The Flyers took Bobby Clarke with their second pick in 1969. Their first-round selection, Cornwall native Bob Currier, never made it to the NHL. Only one other player out of Cornwall was selected in 1969, Gord Smith of Perth who played 299 games in the NHL. He's also the brother of legendary goalie Billy Smith.
The state of the Leafs under Harold Ballard's regime has been well-documented. Perhaps their scouting should take a hit as well. In 1971, the Leafs selected 10 players who played a total of 213 games in a Toronto uniform.
One of the six who did not play a single game was their last choice, Bob Burns, the only player who can say he was drafted out of the army.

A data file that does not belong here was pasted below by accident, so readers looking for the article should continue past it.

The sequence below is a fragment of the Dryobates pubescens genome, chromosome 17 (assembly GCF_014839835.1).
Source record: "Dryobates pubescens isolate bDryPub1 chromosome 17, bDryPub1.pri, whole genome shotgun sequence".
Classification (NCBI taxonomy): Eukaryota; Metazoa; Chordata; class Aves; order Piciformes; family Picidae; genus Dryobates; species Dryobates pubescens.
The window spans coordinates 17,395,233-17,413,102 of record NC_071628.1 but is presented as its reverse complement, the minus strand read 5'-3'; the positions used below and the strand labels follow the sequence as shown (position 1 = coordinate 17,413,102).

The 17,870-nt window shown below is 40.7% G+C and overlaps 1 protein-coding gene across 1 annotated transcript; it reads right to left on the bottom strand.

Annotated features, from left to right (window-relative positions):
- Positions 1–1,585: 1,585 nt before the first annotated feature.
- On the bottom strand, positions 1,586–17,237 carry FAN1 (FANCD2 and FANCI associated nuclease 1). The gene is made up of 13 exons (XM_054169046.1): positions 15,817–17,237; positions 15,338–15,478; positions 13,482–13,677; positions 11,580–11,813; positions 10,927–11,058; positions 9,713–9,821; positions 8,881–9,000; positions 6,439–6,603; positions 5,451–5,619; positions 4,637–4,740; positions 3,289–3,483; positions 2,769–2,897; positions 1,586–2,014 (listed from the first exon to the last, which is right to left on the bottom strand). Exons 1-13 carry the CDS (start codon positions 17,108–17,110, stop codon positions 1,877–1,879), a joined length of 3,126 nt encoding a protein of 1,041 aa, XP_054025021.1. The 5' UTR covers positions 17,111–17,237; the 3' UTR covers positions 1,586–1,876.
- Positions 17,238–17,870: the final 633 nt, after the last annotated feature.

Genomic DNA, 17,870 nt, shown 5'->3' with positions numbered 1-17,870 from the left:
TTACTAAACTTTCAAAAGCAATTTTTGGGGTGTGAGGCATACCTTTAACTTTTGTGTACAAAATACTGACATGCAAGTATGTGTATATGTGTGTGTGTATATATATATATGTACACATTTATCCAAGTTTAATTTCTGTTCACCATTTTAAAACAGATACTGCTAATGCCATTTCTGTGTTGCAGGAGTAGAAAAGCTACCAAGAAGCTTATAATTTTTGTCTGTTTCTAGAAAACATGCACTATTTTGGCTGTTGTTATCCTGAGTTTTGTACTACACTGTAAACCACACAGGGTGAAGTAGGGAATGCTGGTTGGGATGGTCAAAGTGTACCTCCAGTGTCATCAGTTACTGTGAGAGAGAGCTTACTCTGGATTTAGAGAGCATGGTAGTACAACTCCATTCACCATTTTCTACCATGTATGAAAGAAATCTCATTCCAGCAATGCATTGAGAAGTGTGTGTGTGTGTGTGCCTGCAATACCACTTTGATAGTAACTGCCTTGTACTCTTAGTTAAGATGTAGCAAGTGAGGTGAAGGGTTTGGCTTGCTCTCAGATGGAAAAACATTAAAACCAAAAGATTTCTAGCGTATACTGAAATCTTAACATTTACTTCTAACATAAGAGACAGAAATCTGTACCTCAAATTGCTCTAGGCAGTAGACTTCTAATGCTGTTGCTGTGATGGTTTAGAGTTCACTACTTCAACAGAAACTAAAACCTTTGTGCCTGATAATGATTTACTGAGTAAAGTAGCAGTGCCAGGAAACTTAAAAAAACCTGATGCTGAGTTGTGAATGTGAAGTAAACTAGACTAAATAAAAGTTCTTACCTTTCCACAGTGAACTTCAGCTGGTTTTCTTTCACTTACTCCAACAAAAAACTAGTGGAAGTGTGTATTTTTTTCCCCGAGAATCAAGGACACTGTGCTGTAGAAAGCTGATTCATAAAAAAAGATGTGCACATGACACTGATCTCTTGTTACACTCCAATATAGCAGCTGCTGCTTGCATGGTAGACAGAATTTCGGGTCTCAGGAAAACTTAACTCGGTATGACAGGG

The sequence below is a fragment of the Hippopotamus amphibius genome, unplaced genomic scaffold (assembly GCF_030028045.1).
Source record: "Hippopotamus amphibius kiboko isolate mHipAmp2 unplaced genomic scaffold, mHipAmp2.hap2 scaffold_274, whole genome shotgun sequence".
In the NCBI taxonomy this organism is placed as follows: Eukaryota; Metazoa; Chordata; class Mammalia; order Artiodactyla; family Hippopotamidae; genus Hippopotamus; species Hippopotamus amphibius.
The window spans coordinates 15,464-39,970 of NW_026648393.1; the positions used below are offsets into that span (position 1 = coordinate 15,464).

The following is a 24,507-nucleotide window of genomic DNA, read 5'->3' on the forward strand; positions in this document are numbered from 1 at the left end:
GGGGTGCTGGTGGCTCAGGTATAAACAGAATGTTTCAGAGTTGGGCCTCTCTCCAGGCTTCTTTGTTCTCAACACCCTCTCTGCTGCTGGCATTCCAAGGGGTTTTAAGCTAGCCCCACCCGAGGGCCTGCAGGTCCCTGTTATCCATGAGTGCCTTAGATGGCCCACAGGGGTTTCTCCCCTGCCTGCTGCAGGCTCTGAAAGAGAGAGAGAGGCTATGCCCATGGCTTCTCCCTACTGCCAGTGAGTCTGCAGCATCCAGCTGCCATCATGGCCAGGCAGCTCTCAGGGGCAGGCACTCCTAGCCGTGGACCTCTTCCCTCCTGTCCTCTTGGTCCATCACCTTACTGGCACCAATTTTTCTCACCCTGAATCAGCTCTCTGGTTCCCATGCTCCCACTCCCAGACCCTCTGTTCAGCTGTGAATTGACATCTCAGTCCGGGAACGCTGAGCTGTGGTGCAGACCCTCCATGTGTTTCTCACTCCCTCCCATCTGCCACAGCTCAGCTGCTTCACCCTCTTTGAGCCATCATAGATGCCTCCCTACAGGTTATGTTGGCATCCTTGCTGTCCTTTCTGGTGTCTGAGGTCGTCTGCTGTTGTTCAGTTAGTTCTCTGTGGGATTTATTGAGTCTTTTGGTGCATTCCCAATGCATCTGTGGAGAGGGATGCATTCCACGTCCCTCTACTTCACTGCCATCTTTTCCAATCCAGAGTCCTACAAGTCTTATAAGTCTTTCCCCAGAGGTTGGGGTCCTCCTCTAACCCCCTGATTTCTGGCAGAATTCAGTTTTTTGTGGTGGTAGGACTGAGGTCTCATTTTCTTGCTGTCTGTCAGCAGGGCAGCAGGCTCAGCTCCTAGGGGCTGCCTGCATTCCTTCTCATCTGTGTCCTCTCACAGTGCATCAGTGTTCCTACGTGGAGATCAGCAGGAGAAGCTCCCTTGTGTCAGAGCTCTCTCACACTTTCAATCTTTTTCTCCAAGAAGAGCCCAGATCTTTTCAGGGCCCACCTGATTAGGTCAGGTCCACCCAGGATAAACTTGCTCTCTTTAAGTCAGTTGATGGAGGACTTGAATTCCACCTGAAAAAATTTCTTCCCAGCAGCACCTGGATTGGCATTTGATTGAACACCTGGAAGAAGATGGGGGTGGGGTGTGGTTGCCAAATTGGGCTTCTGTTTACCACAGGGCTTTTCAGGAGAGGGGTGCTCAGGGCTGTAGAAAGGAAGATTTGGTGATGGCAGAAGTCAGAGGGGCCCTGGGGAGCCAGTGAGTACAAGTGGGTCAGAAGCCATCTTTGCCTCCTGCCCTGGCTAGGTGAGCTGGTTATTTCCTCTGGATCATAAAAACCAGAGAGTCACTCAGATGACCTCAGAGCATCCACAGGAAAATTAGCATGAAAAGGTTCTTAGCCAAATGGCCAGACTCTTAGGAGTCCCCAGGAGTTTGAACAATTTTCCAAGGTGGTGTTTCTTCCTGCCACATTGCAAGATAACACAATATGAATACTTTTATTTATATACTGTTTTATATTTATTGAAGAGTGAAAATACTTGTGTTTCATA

Burns was with the Canadian Forces in 1971 when he scored 86 points and had 176 PIMs in a 40-game international exhibition schedule. Needless to say that opposition was a far cry from the NHL. His North American career lasted four games in the EHL.
BACK IN THE MIX
In 1978, six players were redrafted after not agreeing to terms with the original clubs. Today, that process can't happen until two seasons have passed.
Harold Luckner was the first redrafted player in NHL history. He was selected by the Islanders 121st overall in 1977, did not come to terms on a contract and re-entered the draft in 1978, going 56th overall to Vancouver. He never played in the NHL, but did have a solid career in his native Sweden where he also later coached.
ONE MORE FOR FIRST ROUND
The 1978 and 1969 drafts produced extra first-round selections.